Lightly drifting snow early Tuesday won't amount to much, meteorologists say, but it will be enough to complicate commutes on both ends of the day.Meteorologist Tom Hawley of the National Weather Service in Gray, Maine, expects two to four inches of the light fluffy stuff to fall in southern New Hampshire and northern Massachusetts, with stickier, wetter snow expected later.New Hampshire State Police said at 8 a.m., that speed limits on the highway were reduced to 45 mph.
WINDHAM — Children called police to to 51 London Bridge Road Friday morning, to aid their father who was possibly overdosing at home.According a police report, an 11-year-old made the call, accompanied by two younger siblings. Capt. Mike Caron did not know the gender of the children. He said the siblings were around 5 or 6 years old, though the report did not specify.
While snow turned sleet and rain Tuesday afternoon complicated commutes on both ends of the day, locals can look forward to mostly dry but cold days ahead.Meteorologist Eric Sinsabaugh of the National Weather Service in Gray, Maine, said that 1 to 3 inches of snow fell in southern New Hampshire Tuesday morning. The light snow began transitioning to freezing rain early afternoon and as temperatures continued to rise throughout the evening, the sleet changed completely to rain.
Muck Rack makes it simple to find people, tweets, or articles that mention any name, keyword, company, hashtag etc. We've compiled this guide to help you make the most of your search.
Selecting a term
Start searching tweets, articles from media outlets, articles mentioned in tweets, journalists'
names, titles and bios with some suggested searches:
Companies or Topics (e.g. iPhone, Microsoft)
Phrases (e.g. "cloud computing") — use quotes to keep the terms together
Twitter handles (e.g. @username) — returns those who have mentioned or replied to
Names (e.g. "David Pogue")
Hashtags (e.g. #sxsw, #london2012)
Bio details (e.g. vegan, Olympics, father)
Muck Rack's Advanced Search allows for many boolean operators.
Find results that mention multiple specified terms, use AND or
+. For example, ensure each result contains both Elon Musk and Mark Zuckerberg by
searching Musk AND Zuckerberg or Musk + Zuckerberg.
Use the operators OR or , to broaden your search when you'd like either of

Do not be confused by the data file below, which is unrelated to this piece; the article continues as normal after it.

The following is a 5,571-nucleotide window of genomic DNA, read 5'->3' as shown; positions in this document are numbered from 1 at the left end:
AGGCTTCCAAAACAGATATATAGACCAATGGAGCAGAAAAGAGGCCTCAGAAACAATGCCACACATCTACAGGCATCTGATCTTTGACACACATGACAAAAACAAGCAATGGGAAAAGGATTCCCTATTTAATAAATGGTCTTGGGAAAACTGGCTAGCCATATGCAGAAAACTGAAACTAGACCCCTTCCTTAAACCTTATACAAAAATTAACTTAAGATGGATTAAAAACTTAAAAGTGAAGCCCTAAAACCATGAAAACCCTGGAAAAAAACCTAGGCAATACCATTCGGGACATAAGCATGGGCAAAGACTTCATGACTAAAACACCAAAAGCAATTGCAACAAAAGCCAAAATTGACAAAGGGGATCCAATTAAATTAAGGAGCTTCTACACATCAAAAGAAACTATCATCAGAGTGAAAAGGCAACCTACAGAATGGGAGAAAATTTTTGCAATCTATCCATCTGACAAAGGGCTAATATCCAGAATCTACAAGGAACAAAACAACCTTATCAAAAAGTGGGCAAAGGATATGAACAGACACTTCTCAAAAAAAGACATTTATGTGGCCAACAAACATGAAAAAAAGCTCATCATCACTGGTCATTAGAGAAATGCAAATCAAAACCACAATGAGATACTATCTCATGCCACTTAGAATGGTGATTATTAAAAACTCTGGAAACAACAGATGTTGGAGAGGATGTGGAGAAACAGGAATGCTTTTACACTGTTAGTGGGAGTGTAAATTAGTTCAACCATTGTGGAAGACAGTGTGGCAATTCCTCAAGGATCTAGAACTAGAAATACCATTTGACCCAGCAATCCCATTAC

multiple terms to appear in results. (This is the default behavior of our search when no operators
are used). For example, results will contain either cake or cookie by searching cake OR cookie or cake,cookie
Use NOT or - to subtract results from your search. For
example, searching Disney will yield results about the Walt Disney Company as well as Walt Disney
World Resort. To exclude mentions of Disney World, search for Disney -World or Disney
When using one of these operators with a phrase, enclose it in quotation marks. For example, you can
find results about smartphones excluding Apple's iPhone 4S by searching smartphone -"iPhone
Exact case matching or punctuation
If you're searching for a brand name or keyword that relies on specific punctuation marks or capitalization, you can
find results that match your exact query by adding matchcase: before the keyword you're searching for, like matchcase:E*TRADE .
Use parentheses to separate multiple
boolean phrases. For example, to find journalists talking about having fun in Disney World or
Disneyland, search for ("disney world" OR disneyland) AND fun.
An asterisk can be used to search for any variation of a root word truncated by the asterisk. For example, searching for admin* will return results for administrator, administration, administer, administered, etc.
A near operator is an AND operator where you can control the distance between the words. You can vary the distance the near operation uses by adding a forward slash and number (between 0-99) such as strawberries NEAR/10 "whipped cream", which means the strawberries must exist within 10 words of "whipped cream".